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Lear House


Lear House
Hunking Ave, Portsmouth, NH
Illustration (c) 1913 Helen Pearson

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Excerpt from "Vignettes of Portsmouth," (1913) by Helen Pearson and Harold Hotchkiss Bennett, Courtesy of Portsmouth Public Library Collection.

Here was born in 1760, Tobias Lear, son of Captain Tobias Lear, shipmaster and owner of the old Jacob Sheafe farm at Sagamore Creek. The son was graduated with honor at Harvard College in 1783. At this time, General Washington requiring the services of a private secretary, who could also act as tutor for the two children of Parke Custis, whom he had adopted, engaged Tobias Lear, upon the recommendation of General Lincoln, of Boston, and the Reverend Doctor Haven. For sixteen years, or until the end of Washington's life, "the secretary lived as a son at Mt. Vernon, and at the final scene was the chosen attendant to administer such help as could be given." It was a letter of Tobias Lear's that communicated to President Adams, and through him to Congress, the information of Washington's death.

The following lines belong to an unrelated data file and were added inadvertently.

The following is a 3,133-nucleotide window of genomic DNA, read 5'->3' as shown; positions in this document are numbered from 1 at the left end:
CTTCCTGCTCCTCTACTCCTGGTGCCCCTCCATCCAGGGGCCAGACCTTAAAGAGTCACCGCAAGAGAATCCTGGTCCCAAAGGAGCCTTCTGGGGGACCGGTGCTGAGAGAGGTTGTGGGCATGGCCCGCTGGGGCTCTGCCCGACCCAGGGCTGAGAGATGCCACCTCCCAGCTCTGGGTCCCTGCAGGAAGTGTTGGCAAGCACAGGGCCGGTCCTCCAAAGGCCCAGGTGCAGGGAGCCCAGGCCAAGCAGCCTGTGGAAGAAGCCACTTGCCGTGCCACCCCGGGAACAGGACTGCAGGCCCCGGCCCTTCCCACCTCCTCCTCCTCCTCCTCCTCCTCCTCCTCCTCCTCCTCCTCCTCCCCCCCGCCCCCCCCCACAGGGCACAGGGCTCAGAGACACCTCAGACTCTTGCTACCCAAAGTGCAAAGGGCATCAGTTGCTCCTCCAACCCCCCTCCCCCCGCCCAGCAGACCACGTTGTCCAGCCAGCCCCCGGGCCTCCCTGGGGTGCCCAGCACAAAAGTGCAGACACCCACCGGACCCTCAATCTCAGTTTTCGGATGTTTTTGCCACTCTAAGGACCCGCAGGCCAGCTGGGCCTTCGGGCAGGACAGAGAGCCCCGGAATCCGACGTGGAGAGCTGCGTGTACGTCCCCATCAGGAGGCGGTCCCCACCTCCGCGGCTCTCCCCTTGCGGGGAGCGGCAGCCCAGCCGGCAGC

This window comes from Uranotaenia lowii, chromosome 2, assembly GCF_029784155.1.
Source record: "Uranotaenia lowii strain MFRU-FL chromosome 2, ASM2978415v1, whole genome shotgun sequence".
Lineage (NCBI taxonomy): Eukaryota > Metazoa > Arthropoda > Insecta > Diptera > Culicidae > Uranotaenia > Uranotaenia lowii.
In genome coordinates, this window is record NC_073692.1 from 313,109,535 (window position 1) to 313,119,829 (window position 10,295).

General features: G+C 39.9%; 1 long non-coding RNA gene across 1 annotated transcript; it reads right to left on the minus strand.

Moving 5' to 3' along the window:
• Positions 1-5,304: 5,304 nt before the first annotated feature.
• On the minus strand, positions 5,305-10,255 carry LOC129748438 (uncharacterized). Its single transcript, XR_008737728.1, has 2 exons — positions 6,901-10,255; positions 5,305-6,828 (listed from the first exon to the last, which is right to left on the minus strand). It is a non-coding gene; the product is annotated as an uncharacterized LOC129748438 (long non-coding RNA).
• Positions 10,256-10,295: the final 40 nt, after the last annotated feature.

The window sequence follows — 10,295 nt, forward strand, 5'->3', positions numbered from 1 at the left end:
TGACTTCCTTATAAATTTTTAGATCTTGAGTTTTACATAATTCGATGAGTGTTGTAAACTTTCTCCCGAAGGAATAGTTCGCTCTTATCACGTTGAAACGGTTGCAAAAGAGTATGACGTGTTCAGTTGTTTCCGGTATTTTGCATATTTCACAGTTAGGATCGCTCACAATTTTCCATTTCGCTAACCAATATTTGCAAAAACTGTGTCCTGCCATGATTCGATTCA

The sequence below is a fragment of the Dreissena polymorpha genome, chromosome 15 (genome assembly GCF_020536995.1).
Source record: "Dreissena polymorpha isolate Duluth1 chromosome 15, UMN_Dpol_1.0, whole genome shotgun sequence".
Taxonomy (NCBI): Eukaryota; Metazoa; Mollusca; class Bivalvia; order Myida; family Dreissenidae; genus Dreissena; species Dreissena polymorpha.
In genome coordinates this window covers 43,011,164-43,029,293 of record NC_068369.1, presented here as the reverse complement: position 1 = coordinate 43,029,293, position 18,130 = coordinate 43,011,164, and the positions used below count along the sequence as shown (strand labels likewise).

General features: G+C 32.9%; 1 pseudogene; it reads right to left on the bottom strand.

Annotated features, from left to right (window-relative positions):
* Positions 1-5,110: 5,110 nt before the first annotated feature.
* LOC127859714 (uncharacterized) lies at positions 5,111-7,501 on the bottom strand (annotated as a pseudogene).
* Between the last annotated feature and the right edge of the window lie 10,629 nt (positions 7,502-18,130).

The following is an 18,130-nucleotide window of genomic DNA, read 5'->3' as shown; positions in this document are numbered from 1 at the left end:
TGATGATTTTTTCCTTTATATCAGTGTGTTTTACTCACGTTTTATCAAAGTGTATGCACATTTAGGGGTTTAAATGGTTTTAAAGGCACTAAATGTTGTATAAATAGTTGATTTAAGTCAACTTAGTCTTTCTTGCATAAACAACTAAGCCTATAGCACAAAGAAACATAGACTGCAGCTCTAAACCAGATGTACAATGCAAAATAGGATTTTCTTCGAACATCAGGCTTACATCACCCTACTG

At the time of Washington's visit to Portsmouth, the President came to this house on November 3, 1789, to call upon Mrs. Lear, stepmother of the secretary, and Lear's sister, who had married Samuel Storer. Their son, christened George Washington, was presented to the President, who expressed the wish, that he may be a better man than the one whose name he bears." In after life he was a Rear-Admiral in the navy.

In 1798, when Washington accepted the command of the Provincial Army, Mr. Lear was selected as the military secretary with the rank of colonel. After the death of Washington, and upon the accession of President Jefferson, Colonel Lear was Consul General at St. Domingo. Later, in the year 1804, as Consul General at Tripoli, he acted with Commodore Barron in negotiating peace with that country. He remained in Algiers about eight years, and in 1812, when the Barbary powers declared war, he was allowed but a few hours to leave the country.

Returning to Washington, he was appointed accountant in the War Department, in which office he died very suddenly October 10, 1816.

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